Online clearinghouse for voting-system information opens

The Election Assistance Commission has posted the first report to its online clearinghouse for voting-system information ' the findings of California's recent top-to-bottom review of previously approved systems.
EAC Chairwoman Donetta Davidson called the report 'an important first step in building a national clearinghouse of voting-system reports that have been conducted by states and counties.' She added that 'we encourage election officials throughout the nation to participate by submitting the reviews they've conducted."

The site is part of EAC's mandate under the Help America Vote Act of 2002 to serve as a national clearinghouse for information from state and local governments about their experiences in operating voting systems. It was developed under a policy adopted in August, which also covers sharing information on the states' implementation of the voluntary voting-system guidelines. Those guidelines give states a standard for certifying voting-system hardware and software, and the EAC also accredits independent laboratories to do the testing. Although voluntary, a majority of states have adopted some form of federal standards for certification.

Under the clearinghouse policy, the EAC posts only reports or studies conducted by or for a state or local government. As part of the submission to the EAC, the state or local government must certify that the report or study accurately reflects their experience.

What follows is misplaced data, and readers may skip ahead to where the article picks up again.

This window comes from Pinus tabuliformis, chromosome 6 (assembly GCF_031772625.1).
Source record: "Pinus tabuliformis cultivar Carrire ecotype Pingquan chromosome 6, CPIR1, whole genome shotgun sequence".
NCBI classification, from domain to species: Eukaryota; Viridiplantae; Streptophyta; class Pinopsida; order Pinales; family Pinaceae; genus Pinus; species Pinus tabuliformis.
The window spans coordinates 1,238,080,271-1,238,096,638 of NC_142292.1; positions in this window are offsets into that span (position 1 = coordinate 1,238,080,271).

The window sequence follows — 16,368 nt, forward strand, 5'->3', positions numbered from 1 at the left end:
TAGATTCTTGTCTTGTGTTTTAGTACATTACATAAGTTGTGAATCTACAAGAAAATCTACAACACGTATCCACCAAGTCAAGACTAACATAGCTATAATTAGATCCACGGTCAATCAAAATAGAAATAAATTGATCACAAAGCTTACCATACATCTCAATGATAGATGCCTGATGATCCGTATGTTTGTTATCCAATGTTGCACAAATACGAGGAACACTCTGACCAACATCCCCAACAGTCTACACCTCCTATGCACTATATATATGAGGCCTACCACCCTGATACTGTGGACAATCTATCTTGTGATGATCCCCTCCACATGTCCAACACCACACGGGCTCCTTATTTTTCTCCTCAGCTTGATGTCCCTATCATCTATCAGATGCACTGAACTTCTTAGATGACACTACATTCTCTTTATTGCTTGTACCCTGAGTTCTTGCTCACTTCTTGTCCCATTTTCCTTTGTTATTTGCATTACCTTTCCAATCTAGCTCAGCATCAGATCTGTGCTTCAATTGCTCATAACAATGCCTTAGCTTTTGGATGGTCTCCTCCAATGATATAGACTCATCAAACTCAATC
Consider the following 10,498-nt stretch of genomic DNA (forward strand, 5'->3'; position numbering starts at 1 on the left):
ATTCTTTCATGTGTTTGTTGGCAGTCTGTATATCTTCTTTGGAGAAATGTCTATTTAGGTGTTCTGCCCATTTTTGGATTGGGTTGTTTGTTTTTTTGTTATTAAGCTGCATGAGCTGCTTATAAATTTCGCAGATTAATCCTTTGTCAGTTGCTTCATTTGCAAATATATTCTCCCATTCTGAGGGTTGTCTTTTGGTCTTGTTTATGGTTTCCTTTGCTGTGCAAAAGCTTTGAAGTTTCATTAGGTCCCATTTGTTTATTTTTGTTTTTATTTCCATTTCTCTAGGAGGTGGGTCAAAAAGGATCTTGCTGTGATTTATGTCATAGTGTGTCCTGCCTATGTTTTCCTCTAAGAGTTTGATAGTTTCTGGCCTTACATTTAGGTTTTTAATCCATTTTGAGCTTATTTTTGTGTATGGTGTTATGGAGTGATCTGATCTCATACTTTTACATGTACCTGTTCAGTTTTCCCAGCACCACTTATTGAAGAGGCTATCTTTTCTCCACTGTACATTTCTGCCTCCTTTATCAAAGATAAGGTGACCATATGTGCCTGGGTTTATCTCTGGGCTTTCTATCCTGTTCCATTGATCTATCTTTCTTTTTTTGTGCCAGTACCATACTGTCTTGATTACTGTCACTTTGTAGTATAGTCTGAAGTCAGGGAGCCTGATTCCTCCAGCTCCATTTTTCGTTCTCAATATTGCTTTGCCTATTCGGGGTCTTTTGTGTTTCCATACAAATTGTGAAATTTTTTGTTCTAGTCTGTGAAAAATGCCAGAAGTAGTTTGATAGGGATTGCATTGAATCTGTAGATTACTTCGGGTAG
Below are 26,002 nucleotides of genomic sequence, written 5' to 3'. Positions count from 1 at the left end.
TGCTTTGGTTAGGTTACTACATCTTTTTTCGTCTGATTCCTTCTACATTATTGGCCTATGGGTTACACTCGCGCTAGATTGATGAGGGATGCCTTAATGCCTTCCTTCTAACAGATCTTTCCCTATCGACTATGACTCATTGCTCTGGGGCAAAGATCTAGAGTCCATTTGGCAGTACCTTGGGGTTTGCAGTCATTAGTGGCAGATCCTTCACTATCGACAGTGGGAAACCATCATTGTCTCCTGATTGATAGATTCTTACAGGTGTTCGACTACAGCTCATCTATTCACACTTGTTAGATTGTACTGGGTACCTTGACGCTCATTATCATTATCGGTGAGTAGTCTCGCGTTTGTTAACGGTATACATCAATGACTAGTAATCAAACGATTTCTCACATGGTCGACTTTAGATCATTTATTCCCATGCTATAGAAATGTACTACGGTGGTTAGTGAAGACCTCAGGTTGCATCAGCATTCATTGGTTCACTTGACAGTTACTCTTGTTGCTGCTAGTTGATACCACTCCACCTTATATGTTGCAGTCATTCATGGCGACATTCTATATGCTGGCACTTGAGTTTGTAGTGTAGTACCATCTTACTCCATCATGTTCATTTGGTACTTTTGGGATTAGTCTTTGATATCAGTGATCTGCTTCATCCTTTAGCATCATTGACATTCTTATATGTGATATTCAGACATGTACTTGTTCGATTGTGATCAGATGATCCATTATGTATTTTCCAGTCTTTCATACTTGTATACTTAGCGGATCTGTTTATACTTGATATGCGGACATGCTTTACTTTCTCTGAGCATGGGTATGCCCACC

California Secretary of State Debra Bowen announced her decisions Aug. 3 on the certification of three of the most widely used voting systems in the state, imposing stiff restrictions on the use of electronic-voting machines in the state's 2008 primary elections.

In March, Bowen ordered a top-to-bottom review by scientists at the University of California at Berkeley of the eight electronic voting systems used in the state. Four vendors did not submit their systems for review and so are out of the game. One vendor did not submit its system in time, but it still could be reviewed and certified for use. The remaining three systems were from Diebold, Hart InterCivic and Sequoia. Reviewers found many serious flaws in the software and its implementation in the voting systems, and all three were recertified with conditions all but banning two from the polling places in February.

The Voting System Reports Clearinghouse is administered by the EAC's Testing and Certification Program, the first federal voting-system certification program. For information on voting-system test labs, registered voting-system manufacturers, voting systems that have been submitted for testing, test plans, notices of clarification and other program-related information, visit www.eac.gov.

About the Author

William Jackson is a Maryland-based freelance writer.

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